Tuesday, March 15, 2011

Rough Diamond Prices May Gain 25% This Year on ‘Voracious’ China, Gem Says

Rough diamond prices may surge more than 25 percent this year driven by “almost insatiable” demand from China, India and the U.S., Gem Diamonds Ltd. (GEMD) said.

“Most people in the industry continue to be surprised by the voracious appetite from the Chinese consumer for diamonds,” Chief Executive Officer Clifford Elphick said in an interview. “I would be surprised if we don’t achieve plus 25 percent.”

De Beers, the largest diamond miner by sales, said last month it may raise output by 21 percent to full capacity by the end of 2012 to meet “extraordinary” demand from China and India. Global prices of rough, or unpolished, diamonds gained 26 percent last year, surpassing pre-recession highs, according to data compiled by WWW International Diamond Consultants Ltd.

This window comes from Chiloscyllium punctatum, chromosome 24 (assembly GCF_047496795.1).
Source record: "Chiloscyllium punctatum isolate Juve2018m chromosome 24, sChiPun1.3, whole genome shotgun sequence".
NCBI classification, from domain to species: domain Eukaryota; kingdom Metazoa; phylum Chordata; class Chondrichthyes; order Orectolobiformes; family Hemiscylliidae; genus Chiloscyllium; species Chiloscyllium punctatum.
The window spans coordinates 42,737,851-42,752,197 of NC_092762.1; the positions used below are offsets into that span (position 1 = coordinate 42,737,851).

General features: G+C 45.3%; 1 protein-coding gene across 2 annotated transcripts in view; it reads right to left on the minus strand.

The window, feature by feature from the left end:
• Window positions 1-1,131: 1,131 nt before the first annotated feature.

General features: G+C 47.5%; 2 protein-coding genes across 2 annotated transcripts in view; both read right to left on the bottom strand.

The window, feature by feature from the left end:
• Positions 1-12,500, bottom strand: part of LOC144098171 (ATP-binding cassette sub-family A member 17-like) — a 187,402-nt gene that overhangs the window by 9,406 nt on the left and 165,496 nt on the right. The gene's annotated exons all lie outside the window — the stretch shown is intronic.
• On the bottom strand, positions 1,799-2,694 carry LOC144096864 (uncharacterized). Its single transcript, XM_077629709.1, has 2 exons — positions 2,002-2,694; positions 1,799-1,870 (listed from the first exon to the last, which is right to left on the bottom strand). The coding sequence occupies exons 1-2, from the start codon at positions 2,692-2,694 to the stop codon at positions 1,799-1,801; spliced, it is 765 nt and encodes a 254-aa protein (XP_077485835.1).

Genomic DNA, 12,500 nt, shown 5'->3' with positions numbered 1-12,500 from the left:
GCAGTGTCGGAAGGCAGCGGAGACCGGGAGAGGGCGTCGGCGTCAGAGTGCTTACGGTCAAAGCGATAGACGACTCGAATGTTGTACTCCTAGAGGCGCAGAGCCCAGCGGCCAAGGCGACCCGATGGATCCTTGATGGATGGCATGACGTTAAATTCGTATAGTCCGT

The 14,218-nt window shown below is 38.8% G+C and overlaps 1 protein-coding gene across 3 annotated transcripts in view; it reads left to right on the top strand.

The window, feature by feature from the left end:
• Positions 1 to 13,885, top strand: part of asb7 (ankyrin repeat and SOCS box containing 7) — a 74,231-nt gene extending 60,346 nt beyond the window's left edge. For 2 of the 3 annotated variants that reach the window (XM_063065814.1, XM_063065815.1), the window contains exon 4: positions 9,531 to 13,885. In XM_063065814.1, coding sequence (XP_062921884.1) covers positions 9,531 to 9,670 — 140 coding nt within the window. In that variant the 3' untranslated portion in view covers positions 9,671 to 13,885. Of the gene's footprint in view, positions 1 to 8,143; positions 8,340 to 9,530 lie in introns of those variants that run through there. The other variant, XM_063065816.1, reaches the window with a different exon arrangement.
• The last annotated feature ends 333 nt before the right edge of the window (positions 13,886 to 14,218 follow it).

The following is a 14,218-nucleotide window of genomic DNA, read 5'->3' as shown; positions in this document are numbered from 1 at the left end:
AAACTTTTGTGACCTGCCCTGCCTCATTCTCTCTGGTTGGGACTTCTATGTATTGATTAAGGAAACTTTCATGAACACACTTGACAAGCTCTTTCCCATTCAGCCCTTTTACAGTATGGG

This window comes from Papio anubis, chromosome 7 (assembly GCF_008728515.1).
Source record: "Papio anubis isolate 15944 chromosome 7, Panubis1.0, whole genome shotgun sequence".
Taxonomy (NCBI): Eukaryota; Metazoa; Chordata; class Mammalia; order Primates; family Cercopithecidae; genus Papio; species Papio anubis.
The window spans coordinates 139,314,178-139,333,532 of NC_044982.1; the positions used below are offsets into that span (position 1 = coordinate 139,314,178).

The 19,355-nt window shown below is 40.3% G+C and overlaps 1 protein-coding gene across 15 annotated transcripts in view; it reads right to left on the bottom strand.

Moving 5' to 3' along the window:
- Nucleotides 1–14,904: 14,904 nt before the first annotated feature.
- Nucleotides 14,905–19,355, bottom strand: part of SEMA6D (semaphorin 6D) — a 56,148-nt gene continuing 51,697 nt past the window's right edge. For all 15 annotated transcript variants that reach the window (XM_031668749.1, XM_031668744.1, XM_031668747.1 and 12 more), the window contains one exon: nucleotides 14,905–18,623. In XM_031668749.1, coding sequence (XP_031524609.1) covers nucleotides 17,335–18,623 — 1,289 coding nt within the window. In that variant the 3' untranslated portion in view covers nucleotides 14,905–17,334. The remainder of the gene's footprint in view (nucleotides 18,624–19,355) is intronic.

The U.S. remains the biggest market for diamond jewelry, buying about 38 percent of the total last year, De Beers said.

“Prices have continued to rise substantially,” Elphick said by phone. “Demand is almost insatiable. The American consumer is coming back with much greater confidence, Chinese demand is extremely strong and India demand is very strong.”

Price gains are also underpinned by a long-term decline in output as the world’s largest mines are exhausted.

Gem, based in London and operating in southern Africa and Australia, said in a statement today full-year net income rose to $20.2 million, from $15.5 million as prices increased. It estimates output of 300,000 carats this year, up from 257,641 carats last year, and 500,000 carats by 2013 on expansion of Lesotho’s Letseng mine and development of a new Botswana mine.

De Beers said last month demand from China and India gained by 25 percent and 31 percent respectively in 2010, and forecast that by 2015 China, Hong Kong, Taiwan, India and the Gulf would account for almost 40 percent of global demand.

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